Polluted lignocellulose waste as a resource for marketable products
Keywords:Fiberbanks, Polluted Sediments, Bioeconomy, Baltic Sea, BioRem Fiber, Sediment Mining.
Fiberbanks and fiber-rich sediments are legacies of the previously unregulated wastewater discharge from the pulp and paper industry that have accumulated large quantities of toxic organic waste on the Baltic Sea floor and on the bottom of rivers and lakes. Several km2 are covered with deposits of fibrous residues that are, typically, heavily polluted with a number of organic and inorganic substances, posing a serious threat to human and ecological health. High toxicity and the large volume of the polluted material are challenges for remediation endeavors. However, since the fibrous material is a bioresource with a high energy density, the sheer quantity of it could appeal to commercialization as feedstock for various marketable products. This study sets out to explore the potential of using this polluted material as a resource for industrial production, by reviewing and synthesizing data about modern production methods or reuse alternatives for lignocellulose material that can be adapted to a polluted feedstock. Biochemical methods such as composting, anaerobic digestion, as well as, thermochemical methods, for instance, HTC, HTL, pyrolysis, gasification etc. have been assessed. Potential end products from fiber bank material include biochar, liquid and gaseous biofuels, growth media, and fatty acids and proteins produced by white-rot fungi.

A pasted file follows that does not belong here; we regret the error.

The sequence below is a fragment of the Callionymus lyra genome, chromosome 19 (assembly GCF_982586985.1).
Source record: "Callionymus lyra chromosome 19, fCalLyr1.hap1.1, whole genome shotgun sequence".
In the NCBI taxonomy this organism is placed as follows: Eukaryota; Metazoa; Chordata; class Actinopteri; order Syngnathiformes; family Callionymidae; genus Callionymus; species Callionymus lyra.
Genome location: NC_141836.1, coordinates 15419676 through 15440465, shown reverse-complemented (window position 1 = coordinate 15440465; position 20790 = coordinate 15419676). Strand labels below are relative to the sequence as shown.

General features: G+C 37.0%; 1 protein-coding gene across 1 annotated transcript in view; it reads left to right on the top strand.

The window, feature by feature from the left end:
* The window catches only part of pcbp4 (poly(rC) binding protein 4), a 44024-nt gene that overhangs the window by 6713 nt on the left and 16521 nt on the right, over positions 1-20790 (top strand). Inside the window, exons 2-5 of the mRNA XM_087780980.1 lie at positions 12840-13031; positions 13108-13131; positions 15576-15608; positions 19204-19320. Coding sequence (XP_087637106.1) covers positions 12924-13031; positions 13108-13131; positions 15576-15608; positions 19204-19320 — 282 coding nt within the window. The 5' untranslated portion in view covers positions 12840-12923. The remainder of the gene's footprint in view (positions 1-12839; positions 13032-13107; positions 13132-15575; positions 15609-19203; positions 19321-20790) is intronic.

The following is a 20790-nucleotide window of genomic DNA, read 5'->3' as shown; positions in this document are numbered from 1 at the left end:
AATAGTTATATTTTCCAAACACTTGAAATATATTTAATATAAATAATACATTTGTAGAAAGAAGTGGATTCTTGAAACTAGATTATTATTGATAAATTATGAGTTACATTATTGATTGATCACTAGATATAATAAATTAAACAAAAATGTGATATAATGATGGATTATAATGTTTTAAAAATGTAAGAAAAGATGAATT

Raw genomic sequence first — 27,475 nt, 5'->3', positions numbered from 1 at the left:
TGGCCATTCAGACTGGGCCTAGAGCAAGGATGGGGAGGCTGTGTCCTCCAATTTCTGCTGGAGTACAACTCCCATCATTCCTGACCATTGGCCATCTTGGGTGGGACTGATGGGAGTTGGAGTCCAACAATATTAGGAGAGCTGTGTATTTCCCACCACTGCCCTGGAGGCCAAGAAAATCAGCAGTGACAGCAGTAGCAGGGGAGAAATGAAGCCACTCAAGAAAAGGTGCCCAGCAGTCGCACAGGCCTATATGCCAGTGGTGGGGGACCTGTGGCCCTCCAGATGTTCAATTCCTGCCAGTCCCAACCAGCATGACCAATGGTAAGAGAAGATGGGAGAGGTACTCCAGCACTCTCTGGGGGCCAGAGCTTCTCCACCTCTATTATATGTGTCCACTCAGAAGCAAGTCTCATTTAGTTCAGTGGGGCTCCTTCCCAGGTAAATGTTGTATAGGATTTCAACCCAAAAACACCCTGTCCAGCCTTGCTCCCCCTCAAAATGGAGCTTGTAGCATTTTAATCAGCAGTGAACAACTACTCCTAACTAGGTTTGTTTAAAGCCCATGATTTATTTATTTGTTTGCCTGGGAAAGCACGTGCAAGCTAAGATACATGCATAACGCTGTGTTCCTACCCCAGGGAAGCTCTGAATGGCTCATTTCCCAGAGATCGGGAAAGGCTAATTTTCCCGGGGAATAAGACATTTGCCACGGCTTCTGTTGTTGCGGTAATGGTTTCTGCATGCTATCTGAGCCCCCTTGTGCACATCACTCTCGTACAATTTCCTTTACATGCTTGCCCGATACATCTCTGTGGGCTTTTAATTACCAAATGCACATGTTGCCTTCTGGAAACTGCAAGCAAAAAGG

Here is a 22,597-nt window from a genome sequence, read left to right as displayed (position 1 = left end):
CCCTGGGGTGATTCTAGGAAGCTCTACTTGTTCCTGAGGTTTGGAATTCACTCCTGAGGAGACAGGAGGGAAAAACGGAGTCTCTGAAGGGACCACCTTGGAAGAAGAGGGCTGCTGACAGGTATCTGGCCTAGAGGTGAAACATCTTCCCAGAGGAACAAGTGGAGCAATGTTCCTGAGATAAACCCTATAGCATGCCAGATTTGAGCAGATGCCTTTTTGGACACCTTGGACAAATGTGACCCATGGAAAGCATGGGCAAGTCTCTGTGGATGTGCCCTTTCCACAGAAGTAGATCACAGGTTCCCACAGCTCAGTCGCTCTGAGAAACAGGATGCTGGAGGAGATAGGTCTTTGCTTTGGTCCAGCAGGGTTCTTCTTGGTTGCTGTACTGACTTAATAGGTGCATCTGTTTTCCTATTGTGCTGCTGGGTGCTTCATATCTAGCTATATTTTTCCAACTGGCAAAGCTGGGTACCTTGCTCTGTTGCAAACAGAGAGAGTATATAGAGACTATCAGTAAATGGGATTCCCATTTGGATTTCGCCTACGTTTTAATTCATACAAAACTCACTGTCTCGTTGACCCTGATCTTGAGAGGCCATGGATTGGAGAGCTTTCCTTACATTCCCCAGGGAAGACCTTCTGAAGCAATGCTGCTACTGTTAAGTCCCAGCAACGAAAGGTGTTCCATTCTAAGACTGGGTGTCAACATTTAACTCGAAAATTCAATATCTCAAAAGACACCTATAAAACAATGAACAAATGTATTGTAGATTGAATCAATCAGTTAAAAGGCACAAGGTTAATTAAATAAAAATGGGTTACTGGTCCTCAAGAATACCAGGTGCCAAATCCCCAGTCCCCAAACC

Copyright (c) 2020 Henrik Haller, Gabriela Paladino, Gabriel Dupaul, Svante Holm, Burdzhu Hadzhaoglu, Alireza Eivazi, Shiromini Gamage, Erik Hedenström, Anders Jonsson
This work is licensed under a Creative Commons Attribution-NoDerivatives 4.0 International License.